The Good Dinosaur
A film that has some promising elements and which often seems as if it is on the verge of evolving into something wonderful but never…
How happy is the blameless vestal's lot! The world forgetting, by the world forgot. Eternal sunshine of the spotless mind! Each pray'r accepted, and each wish resign'd. -- Alexander Pope, "Eloisa to Abelard"
It's one thing to wash that man right outta your hair, and another to erase him from your mind. "Eternal Sunshine of the Spotless Mind" imagines a scientific procedure that can obliterate whole fields of memory -- so that, for example, Clementine can forget that she ever met Joel, let alone fell in love with him. "Is there any danger of brain damage?" the inventor of the process is asked. "Well," he allows, in his most kindly voice, "technically speaking, the procedure is brain damage."
The movie is a labyrinth created by the screenwriter Charlie Kaufman, whose "Being John Malkovich" and "Adaptation" were neorealism compared to this. Jim Carrey and Kate Winslet play Joel and Clementine, in a movie that sometimes feels like an endless series of aborted Meet Cutes. That they lose their minds while all about them are keeping theirs is a tribute to their skill; they center their characters so that we can actually care about them even when they're constantly losing track of their own lives. ("My journal," Joel observes oddly, "is ... just blank.")
The movie is a radical example of Maze Cinema, that style in which the story coils back upon itself, redefining everything and then throwing it up in the air and redefining it again. To reconstruct it in chronological order would be cheating, but I will cheat: At some point before the technical beginning of the movie, Joel and Clementine were in love, and their affair ended badly, and Clementine went to Dr. Howard Mierzwiak (Tom Wilkinson) at Lacuna Inc., to have Joel erased from her mind.
Discovering this, Joel in revenge applies to have his memories of her erased. But the funny thing about love is, it can survive the circumstances of its ending; we remember good times better than bad ones, and Joel decides in mid-process that maybe he would like to remember Clementine after all. He tries to squirrel away some of his memories in hidden corners of his mind, but the process is implacable.
If you think this makes the movie sound penetrable, you have no idea. As the movie opens, Joel is seized with an inexplicable compulsion to ditch work and take the train to Montauk, and on the train he meets Clementine. For all they know they have never seen each other before, but somehow there's a connection, a distant shadow of deja vu. During the course of the film, which moves freely, dizzyingly, forward and backward in time, they will each experience fragmentary versions of relationships they had, might have had, or might be having.
Meanwhile, back at the Lacuna head office, there are more complications.
Lacuna (www.lacunainc.com) seems to be a prosperous and growing firm (it advertises a Valentine's Day Special), but in reality, it consists only of the avuncular Dr. Mierzwiak and his team of assistants: Stan (Mark Ruffalo), Patrick (Elijah Wood) and Mary (Kirsten Dunst). There are innumerable complications involving them, which I will not describe because it would not only be unfair to reveal the plot but probably impossible.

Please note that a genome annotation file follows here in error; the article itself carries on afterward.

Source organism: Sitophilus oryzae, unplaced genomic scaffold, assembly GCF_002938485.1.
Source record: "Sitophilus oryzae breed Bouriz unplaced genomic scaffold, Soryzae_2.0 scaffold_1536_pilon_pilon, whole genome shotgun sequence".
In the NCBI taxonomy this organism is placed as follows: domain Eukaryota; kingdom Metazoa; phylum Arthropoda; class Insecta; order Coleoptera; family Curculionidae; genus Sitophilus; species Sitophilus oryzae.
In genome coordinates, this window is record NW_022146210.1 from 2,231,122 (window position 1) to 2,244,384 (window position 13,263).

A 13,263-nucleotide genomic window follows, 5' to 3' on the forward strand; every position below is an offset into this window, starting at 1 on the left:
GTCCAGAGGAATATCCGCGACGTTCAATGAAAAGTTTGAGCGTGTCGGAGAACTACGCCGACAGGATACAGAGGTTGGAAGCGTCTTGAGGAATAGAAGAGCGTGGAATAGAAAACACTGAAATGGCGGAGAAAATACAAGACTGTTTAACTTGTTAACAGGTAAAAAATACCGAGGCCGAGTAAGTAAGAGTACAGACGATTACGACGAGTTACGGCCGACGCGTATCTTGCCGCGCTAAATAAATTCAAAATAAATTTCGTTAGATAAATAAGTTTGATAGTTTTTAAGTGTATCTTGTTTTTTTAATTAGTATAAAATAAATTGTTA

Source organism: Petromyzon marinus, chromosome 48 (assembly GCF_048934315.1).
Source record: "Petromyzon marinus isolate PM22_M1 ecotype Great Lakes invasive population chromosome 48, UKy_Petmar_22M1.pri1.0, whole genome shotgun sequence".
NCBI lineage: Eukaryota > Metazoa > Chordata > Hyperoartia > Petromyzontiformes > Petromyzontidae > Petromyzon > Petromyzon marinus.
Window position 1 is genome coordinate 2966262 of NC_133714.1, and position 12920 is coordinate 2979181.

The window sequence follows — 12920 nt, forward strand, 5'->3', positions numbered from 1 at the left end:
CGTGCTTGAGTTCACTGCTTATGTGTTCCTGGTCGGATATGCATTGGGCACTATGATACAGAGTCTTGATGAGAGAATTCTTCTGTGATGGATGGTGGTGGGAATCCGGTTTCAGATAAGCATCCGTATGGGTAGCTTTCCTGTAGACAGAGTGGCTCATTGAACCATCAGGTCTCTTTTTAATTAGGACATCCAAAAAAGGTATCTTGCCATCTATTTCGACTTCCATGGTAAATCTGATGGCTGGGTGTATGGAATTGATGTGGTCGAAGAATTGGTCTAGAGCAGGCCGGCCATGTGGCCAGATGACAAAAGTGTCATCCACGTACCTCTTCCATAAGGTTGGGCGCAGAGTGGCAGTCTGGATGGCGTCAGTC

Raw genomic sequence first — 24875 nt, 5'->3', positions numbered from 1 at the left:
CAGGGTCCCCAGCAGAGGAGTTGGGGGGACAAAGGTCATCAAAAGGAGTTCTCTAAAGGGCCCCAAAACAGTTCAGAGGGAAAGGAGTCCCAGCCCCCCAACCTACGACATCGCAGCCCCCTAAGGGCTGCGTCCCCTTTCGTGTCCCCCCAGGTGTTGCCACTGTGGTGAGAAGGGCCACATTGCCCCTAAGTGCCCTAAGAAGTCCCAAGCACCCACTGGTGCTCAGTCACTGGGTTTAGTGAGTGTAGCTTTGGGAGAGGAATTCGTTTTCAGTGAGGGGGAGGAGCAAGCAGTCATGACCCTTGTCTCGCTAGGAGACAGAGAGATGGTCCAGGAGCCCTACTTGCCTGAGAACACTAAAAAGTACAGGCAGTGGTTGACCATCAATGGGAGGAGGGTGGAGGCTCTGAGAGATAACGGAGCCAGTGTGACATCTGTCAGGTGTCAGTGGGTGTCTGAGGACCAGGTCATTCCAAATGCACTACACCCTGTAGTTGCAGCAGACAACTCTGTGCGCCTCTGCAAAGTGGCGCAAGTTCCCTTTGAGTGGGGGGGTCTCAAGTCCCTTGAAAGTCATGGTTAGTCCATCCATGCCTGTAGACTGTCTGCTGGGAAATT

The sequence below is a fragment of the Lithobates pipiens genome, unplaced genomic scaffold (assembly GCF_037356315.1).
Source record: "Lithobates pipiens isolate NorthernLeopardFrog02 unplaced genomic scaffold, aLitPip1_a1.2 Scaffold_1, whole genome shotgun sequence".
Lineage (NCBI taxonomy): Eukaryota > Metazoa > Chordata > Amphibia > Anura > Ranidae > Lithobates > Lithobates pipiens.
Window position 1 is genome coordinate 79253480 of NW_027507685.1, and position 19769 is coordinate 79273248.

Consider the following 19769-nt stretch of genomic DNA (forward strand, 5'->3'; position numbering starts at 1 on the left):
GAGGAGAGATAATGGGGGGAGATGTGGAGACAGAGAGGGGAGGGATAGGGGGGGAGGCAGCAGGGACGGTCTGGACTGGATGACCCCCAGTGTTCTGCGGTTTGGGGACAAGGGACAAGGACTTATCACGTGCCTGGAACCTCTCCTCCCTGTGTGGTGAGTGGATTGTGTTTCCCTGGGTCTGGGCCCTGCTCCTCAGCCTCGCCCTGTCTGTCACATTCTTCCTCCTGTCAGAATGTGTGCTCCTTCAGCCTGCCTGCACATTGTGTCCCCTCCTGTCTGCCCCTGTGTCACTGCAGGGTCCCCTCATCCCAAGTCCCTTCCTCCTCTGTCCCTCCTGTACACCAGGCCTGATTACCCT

"Eternal Sunshine" has been directed by Michel Gondry, a music video veteran whose first feature, "Human Nature" (2002), also written by Kaufman, had a lunacy that approached genius and then veered away. In that film, Tim Robbins starred as an overtrained child who devotes his adult life to teaching table manners to white mice. The scene where the male mouse politely pulls out the chair for the female to sit down is without doubt in a category of its own.
Despite jumping through the deliberately disorienting hoops of its story, "Eternal Sunshine" has an emotional center, and that's what makes it work. Although Joel and Clementine ping-pong through various stages of romance and reality, what remains constant is the human need for love and companionship, and the human compulsion to keep seeking it, despite all odds. It may also be true that Joel and Clementine, who seem to be such opposites (he is shy and compulsive, she is extroverted and even wild), might be a good match for each other, and so if they keep on meeting they will keep on falling in love, and Lacuna Inc. may have to be replaced with the Witness Protection Program.
For Jim Carrey, this is another successful attempt, like "The Truman Show" and the underrated "The Majestic," to extend himself beyond screwball comedy. He has an everyman appeal, and here he dials down his natural energy to give us a man who is so lonely and needy that a fragment of memory is better than none at all. Kate Winslet is the right foil for him, exasperated by Joel's peculiarities while paradoxically fond of them. The shenanigans back at Lacuna belong on a different level of reality, but even there, secrets are revealed that are oddly touching.
Kaufman's mission seems to be the penetration of the human mind. His characters journeyed into the skull of John Malkovich, and there is a good possibility that two of them were inhabiting the same body in "Adaptation." But both of those movies were about characters trying to achieve something outside themselves. The insight of "Eternal Sunshine" is that, at the end of the day, our memories are all we really have, and when they're gone, we're gone.
Matt Zoller Seitz reviews and reflects upon Jesse Eisenberg's New Yorker piece about film critics.
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